Conditions big challenge for T20 weekend in US
On May 22, 2010, cricket entered a truly foreign territory. Sri Lanka and New Zealand walked out to loud Punjabi music - Punjabi being a language used in India and Pakistan. After New Zealand won the toss, Angelo Mathews bowled the first international delivery in Florida, Kumar Sangakkara stood up to the stumps, and the first ball was short and failed to bounce higher than the knee.
International cricket's debut in America is remembered for the tacky lifeless surface that sucked all juice out of the two Twenty20 Internationals between New Zealand and Sri Lanka in May 2010. The pitch helped neither the batsmen nor the bowlers. "It was a dull and lifeless track which sucked the pace and bounce from the deliveries and made shot-making almost impossible," said ESPNcricinfo's report. "The ball stopped on the batmen, kept low, and was immensely hard to time. And it certainly wasn't the perfect advertisement for cricket in a foreign land."
The two T20Is produced first-innings scores of 120 and 81 by New Zealand. They defended 120 successfully, and comfortably.
Two years later, New Zealand, officially committed to spreading cricket in America, are back again, this time to play two T20Is against West Indies as the first leg of their full tour of the Caribbean. The presence of West Indies as one of the teams certainly promises a much bigger crowd owing to the population of Caribbean origin there, and also tangentially much more suitable choice of music to be played at the ground.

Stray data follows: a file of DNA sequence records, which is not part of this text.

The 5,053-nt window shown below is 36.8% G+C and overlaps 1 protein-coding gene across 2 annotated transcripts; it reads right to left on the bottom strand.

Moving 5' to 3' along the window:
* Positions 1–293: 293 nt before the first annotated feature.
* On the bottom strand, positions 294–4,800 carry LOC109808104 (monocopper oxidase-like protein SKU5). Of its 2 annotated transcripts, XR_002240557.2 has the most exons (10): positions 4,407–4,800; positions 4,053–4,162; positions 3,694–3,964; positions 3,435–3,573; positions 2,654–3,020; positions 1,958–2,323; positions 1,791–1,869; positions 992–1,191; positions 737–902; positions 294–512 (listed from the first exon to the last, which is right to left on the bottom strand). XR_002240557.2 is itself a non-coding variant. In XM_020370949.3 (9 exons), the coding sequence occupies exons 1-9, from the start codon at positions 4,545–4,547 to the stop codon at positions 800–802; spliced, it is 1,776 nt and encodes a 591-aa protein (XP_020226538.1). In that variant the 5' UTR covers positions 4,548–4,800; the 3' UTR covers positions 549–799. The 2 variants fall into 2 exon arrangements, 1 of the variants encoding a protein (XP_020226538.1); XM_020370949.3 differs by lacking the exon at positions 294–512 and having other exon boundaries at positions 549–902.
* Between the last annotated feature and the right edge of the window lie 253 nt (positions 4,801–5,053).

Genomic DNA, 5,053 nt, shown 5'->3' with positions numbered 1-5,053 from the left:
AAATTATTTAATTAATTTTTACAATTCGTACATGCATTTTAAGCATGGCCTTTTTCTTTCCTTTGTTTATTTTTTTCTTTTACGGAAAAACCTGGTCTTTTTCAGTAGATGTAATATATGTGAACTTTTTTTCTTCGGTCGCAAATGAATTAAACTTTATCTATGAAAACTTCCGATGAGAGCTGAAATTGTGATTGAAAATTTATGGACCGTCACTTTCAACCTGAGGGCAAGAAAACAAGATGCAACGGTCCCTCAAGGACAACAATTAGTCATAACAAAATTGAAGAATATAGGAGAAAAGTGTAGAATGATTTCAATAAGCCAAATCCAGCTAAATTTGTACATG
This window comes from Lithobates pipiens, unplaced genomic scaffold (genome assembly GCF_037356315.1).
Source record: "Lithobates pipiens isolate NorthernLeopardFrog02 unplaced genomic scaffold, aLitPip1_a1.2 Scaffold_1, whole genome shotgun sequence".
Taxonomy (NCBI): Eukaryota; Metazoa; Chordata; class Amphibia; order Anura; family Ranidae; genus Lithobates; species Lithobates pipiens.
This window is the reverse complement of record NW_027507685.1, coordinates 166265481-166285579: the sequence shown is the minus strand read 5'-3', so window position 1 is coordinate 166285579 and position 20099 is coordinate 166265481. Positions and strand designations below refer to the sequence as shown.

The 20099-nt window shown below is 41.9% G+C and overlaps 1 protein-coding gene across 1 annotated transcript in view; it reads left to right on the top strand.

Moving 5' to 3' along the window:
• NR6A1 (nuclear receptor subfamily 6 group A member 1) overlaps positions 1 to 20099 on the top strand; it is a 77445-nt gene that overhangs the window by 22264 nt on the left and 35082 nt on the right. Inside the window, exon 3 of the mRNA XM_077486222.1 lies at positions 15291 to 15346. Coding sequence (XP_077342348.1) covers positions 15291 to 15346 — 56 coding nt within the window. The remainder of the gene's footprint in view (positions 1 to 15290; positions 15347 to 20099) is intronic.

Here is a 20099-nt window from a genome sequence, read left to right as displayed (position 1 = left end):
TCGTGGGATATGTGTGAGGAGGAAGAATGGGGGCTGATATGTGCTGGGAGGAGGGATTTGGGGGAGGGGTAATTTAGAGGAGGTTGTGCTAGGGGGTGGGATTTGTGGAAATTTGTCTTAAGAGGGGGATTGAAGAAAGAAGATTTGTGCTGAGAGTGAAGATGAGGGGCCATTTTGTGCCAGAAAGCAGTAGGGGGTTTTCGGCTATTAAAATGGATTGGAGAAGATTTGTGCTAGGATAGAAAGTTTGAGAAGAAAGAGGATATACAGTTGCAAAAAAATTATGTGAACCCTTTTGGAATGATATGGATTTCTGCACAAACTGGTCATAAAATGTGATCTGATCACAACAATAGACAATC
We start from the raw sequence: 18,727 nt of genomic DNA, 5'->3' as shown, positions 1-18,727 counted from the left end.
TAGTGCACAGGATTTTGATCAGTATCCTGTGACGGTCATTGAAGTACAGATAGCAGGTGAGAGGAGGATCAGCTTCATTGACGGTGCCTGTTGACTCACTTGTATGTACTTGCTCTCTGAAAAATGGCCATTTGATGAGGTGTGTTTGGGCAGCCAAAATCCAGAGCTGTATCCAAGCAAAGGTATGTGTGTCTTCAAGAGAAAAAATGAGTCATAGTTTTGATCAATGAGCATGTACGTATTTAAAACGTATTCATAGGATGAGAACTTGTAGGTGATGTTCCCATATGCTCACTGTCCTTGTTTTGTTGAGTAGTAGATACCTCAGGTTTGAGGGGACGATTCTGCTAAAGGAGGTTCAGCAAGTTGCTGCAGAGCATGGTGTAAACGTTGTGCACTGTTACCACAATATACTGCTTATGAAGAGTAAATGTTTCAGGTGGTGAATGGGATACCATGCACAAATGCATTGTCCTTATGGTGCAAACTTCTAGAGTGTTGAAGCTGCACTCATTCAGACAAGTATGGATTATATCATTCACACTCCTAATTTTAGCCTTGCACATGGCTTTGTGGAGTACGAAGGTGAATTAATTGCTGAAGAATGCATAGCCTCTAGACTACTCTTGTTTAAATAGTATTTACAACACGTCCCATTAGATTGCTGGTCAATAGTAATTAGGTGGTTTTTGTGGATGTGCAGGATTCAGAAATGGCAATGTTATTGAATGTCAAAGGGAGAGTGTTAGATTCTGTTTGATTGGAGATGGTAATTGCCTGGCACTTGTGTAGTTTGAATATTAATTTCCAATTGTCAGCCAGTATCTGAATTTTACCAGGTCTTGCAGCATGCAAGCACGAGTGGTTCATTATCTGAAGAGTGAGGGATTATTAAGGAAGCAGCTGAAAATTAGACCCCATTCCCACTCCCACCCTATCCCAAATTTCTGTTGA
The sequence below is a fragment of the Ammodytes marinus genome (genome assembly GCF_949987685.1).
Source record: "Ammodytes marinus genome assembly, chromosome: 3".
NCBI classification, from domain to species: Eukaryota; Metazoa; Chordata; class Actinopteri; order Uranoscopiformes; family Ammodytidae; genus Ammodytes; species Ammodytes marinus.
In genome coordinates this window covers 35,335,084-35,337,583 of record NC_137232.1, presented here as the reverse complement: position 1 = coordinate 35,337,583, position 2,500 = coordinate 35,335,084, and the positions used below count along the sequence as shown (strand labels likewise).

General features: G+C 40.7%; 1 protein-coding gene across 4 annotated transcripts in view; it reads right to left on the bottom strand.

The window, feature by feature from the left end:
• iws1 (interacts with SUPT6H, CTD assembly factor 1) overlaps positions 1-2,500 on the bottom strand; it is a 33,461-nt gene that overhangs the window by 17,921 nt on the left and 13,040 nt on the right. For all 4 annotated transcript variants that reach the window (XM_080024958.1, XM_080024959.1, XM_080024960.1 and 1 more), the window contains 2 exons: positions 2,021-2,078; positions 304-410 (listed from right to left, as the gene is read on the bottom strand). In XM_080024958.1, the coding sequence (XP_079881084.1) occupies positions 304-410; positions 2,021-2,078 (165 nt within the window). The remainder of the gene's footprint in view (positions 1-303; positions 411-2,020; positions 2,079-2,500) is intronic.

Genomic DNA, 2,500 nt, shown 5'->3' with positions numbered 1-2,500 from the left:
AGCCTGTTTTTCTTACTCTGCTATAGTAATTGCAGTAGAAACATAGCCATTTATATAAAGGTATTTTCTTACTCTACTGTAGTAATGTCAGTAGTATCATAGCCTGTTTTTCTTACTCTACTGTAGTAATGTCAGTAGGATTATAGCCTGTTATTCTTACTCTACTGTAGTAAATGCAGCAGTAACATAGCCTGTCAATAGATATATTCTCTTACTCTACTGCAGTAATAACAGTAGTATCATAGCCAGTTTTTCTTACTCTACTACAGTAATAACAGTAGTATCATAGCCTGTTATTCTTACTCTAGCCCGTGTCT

Yet the conditions remain the biggest concern before the weekend that will feature the back-to-back games. By all accounts, it's not the training facilities that are cause for concern at the Central Broward Regional Park Stadium Turf Ground. Daniel Vettori, New Zealand's captain in 2010, acknowledged them back then, and in his diary, Andrew Ellis has written in the Dominion Post: "The training facilities at the ground have been improved from the Black Caps' last visit, which should give us an excellent preparation for the first game."
It's the actual pitch that should worry both the players and the fans that will turn up. Jacob Oram has already sounded warning bells. New Zealand Cricket had sent its leading curator Mark Perham to Florida to try to address the issue, and somehow breathe some life into the track. Oram didn't think much came of it. Fairfax News NZ quoted him as saying: "Apparently the pitch has improved, but what we've trained on is similar to the match wicket and still quite similar to when we were here two years ago."
Oram played one of the two T20Is two years ago. Overhead conditions, Oram said, were going to be a bit of a challenge too. "It's warm, very muggy and extremely breezy," he said. "While the West Indies will be able to see that, we've had the experience of playing in these conditions."